The evening kingfisher

The kingfisher on it's high perch

We have an occasional evening visitor – an electric blue kingfisher that arrives as the sun begins to set.

It flits in quickly and silently, landing on the defunct TV antennae.

We used to think that it was simply a resting spot for the bird before it turned in for the day.

The reality was, it had a purpose. It was there to get some supper before going to roost – snacking on beetles that are attracted to our mango tree.

These insects only appear as the sun goes down, and they are drawn to the mango tree in a noisy, buzzing swarm. This frantic activity around the tree attracts the kingfisher, which waits patiently on it’s perch, normally the antennae, then suddenly swoops off. Seconds later, it returns to the spot, beetle caught firmly in it’s beak – I assume one that has been caught in mid-flight. The kingfisher then proceeds to whack the beetle on the bar it’s perched on before it consumes the insect. We normally know that the kingfisher is around when we hear the metallic thunks on the antennae. The bird catches and eats a few beetles, sometimes staying until twilight, then leaves with a loud kingfisher call.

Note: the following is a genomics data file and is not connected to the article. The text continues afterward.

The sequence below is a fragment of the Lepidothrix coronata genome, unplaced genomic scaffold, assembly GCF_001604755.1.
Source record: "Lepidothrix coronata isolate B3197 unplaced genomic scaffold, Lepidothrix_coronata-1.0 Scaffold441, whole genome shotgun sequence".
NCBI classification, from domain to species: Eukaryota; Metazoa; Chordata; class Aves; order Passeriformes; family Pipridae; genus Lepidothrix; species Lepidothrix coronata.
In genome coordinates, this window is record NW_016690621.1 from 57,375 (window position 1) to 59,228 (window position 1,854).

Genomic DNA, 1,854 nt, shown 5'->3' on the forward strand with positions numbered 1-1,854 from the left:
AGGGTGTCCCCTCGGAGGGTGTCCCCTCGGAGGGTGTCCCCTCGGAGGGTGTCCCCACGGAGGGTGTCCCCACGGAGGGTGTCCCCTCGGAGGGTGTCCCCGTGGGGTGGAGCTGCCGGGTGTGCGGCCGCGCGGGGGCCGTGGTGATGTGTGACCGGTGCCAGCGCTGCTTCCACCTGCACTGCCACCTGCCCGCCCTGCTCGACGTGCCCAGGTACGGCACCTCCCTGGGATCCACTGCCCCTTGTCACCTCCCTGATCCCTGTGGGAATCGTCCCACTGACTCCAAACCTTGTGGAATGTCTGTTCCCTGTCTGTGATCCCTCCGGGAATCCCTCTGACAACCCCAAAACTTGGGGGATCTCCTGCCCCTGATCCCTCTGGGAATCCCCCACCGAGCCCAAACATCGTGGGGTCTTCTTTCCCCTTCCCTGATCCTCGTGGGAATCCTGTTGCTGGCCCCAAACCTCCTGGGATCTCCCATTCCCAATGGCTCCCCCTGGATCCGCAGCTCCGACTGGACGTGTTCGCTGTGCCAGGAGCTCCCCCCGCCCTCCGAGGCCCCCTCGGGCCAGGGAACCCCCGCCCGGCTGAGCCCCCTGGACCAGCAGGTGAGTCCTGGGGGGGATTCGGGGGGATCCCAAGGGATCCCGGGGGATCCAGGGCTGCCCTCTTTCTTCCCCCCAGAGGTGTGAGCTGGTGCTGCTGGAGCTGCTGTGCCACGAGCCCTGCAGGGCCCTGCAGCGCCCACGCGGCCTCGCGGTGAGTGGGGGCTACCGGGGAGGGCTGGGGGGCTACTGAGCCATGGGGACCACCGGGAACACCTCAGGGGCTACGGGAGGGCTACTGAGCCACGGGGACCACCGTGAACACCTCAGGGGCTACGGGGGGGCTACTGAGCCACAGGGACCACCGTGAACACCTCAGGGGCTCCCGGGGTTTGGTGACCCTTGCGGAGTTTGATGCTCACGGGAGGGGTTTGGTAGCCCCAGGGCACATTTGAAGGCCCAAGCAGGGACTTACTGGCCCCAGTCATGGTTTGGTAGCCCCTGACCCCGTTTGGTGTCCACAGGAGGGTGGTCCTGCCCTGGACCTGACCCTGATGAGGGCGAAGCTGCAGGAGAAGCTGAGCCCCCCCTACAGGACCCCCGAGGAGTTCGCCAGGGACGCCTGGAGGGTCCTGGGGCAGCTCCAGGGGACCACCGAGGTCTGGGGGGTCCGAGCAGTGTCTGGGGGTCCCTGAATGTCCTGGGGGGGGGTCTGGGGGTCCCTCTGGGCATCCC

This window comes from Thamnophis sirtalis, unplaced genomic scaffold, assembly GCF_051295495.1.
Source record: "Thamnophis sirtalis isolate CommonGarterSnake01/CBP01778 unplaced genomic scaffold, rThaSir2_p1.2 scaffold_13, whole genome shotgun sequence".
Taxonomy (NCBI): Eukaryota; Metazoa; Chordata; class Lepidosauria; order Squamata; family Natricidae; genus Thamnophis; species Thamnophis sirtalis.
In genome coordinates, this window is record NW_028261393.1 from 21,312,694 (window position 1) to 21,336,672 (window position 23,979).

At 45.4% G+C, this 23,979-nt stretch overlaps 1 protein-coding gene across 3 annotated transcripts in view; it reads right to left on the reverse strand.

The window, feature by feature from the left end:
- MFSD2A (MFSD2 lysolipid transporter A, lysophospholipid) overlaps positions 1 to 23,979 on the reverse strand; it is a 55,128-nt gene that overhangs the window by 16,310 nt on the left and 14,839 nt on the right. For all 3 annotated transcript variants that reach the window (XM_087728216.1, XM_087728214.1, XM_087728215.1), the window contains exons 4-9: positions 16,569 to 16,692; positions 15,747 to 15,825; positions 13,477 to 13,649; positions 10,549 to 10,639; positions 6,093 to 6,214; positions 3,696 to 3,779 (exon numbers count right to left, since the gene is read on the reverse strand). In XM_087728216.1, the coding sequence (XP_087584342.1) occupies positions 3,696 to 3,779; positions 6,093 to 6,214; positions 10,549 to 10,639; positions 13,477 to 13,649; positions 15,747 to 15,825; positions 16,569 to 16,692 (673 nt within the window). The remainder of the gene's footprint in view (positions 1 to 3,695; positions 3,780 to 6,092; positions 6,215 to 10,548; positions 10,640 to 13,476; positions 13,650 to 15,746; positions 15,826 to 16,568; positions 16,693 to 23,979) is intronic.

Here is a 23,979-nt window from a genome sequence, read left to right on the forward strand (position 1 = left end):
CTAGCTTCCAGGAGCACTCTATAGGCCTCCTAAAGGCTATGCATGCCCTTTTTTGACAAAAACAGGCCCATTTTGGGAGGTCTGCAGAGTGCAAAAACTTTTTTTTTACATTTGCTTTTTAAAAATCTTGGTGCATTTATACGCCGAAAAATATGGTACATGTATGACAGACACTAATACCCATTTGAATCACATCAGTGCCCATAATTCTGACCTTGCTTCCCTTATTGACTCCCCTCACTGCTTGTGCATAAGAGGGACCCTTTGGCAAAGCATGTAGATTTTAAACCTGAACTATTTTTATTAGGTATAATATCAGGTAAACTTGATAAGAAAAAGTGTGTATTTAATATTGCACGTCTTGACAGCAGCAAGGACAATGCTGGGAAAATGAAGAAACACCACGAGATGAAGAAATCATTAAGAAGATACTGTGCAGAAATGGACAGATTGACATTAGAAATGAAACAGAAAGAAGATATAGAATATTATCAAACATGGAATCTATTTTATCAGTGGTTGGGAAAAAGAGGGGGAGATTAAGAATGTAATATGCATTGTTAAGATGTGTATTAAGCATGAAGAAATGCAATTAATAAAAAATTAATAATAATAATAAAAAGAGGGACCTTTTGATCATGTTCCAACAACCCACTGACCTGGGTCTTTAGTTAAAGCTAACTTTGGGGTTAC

I wish it would bring more friends and relatives to feast on the beetles.

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